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PRICE: Protection, Rest, Ice, Compression & Elevation for Injuries

By Ronald Larrabee, MD
Walter L. Aument Family Health Center

The term PRICE stands for Protection, Rest, Ice, Compression, and Elevation.


PRICE is used as the first treatment for many muscle strains, ligament sprains, or other bruises and injuries. PRICE is used immediately after an injury happens and for the first 24 to 48 hours after the injury. Protection, rest, ice, compression, and elevation can help reduce the swelling and pain and help you heal faster.

Once a body part is injured, protecting it temporally can limit any further injury and speed the recovery process. Protection might mean limiting the use of an injured part, or applying a splint, ace bandage, or using crutches.

After a muscle, bone, or joint injury you need to take some time off from your activities to allow your body to heal. For example, if you sprained your ankle, you should rest the injured body part for at least 1 to 2 days. If the injury is serious, you may need to see a healthcare provider. In these cases, you may need crutches, a splint, or cast and need to rest the injury for an even longer period of time.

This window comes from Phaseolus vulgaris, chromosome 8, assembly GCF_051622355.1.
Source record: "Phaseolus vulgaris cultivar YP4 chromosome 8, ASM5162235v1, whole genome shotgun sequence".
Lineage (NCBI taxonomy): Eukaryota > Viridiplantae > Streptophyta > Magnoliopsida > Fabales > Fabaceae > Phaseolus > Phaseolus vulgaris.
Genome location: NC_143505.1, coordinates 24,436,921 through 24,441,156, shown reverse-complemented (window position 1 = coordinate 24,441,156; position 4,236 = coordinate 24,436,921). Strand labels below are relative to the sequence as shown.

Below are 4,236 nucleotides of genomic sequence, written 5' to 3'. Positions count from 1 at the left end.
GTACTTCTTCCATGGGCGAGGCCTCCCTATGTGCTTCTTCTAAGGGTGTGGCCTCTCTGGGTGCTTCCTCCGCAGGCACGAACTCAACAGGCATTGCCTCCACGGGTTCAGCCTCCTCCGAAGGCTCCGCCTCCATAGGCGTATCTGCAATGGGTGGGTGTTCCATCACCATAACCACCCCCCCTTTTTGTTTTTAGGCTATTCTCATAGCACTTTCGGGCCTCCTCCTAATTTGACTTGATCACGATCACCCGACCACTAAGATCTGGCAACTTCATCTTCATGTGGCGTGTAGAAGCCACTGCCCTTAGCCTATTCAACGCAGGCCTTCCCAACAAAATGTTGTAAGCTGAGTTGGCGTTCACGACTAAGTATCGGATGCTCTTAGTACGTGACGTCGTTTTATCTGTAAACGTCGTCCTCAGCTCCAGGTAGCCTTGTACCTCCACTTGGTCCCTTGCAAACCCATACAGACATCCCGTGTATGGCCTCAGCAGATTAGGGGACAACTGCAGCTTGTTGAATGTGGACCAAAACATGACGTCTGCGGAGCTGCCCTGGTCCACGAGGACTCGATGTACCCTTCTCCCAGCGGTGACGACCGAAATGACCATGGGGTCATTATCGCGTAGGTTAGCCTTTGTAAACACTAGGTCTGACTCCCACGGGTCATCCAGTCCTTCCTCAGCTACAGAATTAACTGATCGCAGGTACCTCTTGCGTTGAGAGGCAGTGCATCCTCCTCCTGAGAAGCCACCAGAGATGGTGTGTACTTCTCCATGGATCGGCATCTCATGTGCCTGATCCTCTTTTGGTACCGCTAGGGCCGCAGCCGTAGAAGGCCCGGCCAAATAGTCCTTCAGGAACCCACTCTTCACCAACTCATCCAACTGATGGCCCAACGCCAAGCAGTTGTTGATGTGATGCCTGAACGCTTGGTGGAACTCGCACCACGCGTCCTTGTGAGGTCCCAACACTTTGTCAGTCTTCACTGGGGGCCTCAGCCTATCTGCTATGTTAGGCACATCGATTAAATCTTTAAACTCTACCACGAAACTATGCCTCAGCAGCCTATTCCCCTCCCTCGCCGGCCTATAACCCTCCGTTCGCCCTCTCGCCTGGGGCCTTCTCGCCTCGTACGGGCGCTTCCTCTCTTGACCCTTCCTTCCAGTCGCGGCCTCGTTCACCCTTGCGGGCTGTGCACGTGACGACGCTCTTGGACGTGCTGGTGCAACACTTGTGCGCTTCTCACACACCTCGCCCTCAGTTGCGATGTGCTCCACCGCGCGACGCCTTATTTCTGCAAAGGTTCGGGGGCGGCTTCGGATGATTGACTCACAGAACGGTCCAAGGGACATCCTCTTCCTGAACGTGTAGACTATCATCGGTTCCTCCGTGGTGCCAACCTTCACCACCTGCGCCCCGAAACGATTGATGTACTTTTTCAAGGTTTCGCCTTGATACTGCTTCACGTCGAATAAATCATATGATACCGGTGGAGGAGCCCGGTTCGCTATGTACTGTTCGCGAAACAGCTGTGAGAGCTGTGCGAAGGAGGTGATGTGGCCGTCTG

Ice helps control swelling and inflammation around the injured area. Ice should be put on an injury as soon as possible. Putting ice on early usually helps the injury heal faster. Never put ice directly on the skin. Wrap a bag of ice in a towel or a piece of clothing. If ice is not available, use a bag of frozen vegetables such as peas or corn. The idea is to put something cold over the injured area. Even a cold water bottle is fine. Leave the ice on for 15 to 20 minutes at a time then remove it for 15 to 20 minutes so the area can warm up to room temperature. You may repeat this on and off process for as long as you want. Ice should be used as often as possible during the first 1 to 2 days after an injury.

Compression helps limit swelling to the injured area. It also provides some additional support to the injured area. You may use an elastic bandage, trainer's tape, or even a piece of clothing to tie around the injured area. Be sure not to tie it too tightly. Putting it on too tight can cut off the blood supply to the area.

Elevation is another way to help decrease swelling by using gravity. If you can, keep the injured part above the level of your heart. This helps blood go back to the heart. If you can't raise the injured body part above the level of your heart, at least keep it parallel to the ground.


Dr. Larrabee is Medical Director of Family and Community Medicine at the Walter L. Aument Family Health Center, 317 S. Chestnut St., Quarryville.


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